A senior Iranian oil official has dismissed speculations that Iran may be seeking to displace Russia in gas supply to Europe amid Moscow’s threats of gas cut over the crisis in Ukraine.
Ali Majedi, Iran’s deputy minister of oil for international affairs and trading, made the remarks on Sunday as Russia constantly warns of a possible cut in natural gas deliveries if Kiev fails to pay its debt to Moscow.
“Iran envisages long-term projects with regard to gas exports,” said Majedi. “Iran is looking for a win-win gas deal with European countries.”
The official said Iran, which sits atop the world’s largest gas reserves, enjoys the potential to be a long-term gas supplier to European countries.
Majedi said Turkey would be the “most economical route for transit of gas to European countries.”
He said on May 8 that the level of Iran’s natural gas exports to Europe would vary from 4 to 50 million cubic meters (mcm) per day.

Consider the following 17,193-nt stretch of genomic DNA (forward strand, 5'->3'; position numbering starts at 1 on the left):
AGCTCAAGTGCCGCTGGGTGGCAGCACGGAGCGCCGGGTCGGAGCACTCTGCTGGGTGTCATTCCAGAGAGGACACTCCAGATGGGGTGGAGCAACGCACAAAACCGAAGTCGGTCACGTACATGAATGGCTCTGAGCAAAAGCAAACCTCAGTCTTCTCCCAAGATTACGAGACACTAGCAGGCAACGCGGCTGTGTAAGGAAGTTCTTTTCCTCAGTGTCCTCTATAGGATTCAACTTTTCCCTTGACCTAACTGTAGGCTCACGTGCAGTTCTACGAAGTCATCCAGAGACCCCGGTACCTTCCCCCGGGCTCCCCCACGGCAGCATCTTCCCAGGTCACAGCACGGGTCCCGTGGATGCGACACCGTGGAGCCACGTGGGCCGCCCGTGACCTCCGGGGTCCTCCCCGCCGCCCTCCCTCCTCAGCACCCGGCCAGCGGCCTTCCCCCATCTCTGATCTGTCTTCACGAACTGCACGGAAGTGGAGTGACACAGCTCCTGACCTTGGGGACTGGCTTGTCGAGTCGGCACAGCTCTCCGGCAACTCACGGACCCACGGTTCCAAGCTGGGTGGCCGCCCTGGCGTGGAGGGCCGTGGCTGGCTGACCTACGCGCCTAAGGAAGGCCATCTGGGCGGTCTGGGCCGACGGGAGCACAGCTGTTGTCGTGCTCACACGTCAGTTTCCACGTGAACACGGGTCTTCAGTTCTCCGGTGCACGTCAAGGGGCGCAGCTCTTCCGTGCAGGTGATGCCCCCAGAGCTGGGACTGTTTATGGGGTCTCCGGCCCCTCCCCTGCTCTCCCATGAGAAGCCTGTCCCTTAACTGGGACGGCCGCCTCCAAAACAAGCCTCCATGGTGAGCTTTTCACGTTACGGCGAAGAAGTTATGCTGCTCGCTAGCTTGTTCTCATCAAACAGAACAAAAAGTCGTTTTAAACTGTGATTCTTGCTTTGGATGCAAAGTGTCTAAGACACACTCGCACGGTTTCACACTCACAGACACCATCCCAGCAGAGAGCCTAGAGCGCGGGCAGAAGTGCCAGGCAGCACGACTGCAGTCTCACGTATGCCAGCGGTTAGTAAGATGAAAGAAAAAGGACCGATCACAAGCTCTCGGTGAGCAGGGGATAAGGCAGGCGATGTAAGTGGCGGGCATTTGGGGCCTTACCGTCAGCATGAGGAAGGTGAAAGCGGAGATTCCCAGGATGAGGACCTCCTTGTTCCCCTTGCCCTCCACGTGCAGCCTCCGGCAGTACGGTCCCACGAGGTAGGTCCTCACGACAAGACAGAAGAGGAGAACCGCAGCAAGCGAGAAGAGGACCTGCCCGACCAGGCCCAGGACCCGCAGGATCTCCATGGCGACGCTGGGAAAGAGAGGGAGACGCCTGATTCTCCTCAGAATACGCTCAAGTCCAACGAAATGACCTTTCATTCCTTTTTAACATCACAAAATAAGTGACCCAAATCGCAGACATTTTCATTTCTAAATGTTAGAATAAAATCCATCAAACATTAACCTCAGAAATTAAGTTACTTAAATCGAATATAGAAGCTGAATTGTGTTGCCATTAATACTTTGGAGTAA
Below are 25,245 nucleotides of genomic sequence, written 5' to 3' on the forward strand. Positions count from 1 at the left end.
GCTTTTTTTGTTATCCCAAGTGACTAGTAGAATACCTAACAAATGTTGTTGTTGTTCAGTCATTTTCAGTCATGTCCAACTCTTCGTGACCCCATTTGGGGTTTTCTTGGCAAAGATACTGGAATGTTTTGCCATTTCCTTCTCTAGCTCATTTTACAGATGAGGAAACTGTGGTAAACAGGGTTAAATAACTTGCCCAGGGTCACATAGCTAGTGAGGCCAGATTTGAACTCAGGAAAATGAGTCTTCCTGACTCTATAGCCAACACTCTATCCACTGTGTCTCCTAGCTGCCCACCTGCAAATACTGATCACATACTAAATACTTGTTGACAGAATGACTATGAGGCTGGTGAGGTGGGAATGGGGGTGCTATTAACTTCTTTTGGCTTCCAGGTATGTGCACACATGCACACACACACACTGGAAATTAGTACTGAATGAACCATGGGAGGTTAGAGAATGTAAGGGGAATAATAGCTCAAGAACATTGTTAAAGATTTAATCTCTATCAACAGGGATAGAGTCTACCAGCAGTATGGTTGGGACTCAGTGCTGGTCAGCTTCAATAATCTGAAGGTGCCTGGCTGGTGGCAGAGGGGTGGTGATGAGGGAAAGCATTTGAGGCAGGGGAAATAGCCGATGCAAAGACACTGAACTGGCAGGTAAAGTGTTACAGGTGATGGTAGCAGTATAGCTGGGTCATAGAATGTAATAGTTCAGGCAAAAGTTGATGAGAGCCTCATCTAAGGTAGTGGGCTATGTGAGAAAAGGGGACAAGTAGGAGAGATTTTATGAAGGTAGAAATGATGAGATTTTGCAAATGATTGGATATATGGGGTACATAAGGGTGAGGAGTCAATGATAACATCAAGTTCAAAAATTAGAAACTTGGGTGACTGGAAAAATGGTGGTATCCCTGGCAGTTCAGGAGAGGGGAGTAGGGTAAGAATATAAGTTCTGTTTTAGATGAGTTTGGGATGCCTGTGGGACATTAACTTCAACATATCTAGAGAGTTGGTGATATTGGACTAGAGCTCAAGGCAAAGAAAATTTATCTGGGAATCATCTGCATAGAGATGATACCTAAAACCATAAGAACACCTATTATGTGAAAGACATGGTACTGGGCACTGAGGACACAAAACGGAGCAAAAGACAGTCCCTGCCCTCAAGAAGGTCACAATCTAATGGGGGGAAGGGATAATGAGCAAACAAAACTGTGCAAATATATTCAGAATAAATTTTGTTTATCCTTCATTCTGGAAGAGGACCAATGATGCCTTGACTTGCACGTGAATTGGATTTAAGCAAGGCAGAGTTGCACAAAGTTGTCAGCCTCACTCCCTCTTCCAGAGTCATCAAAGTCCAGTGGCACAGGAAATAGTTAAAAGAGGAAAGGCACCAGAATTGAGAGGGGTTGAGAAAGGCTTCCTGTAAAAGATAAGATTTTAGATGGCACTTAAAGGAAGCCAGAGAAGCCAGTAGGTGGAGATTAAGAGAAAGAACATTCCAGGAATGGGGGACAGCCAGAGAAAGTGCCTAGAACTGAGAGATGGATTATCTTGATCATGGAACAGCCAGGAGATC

Earlier this month, Iranian Oil Minister Bijan Namdar Zanganeh said regardless of the gas supply issues between the European Union and Russia over the crisis in Ukraine, the Europeans are willing to diversify their sources of energy.
Iran has been trying to enhance its gas production by attracting foreign and domestic investment, especially in its supergiant offshore South Pars gas field.
Russia provides about half of Ukraine’s and 30 percent of Europe’s total gas demand with key pipelines on the Ukrainian territory.
Last Month, Russia’s Energy Minister Alexander Novak said Moscow may be forced to cut off natural gas supplies to Europe over Ukraine’s mounting unpaid gas debt.
The Russian Energy Minister said Ukraine’s debt could lead to a situation where not enough gas would be pumped into Ukrainian underground storage facilities, which could then result in an undersupply of gas to Southeastern Europe.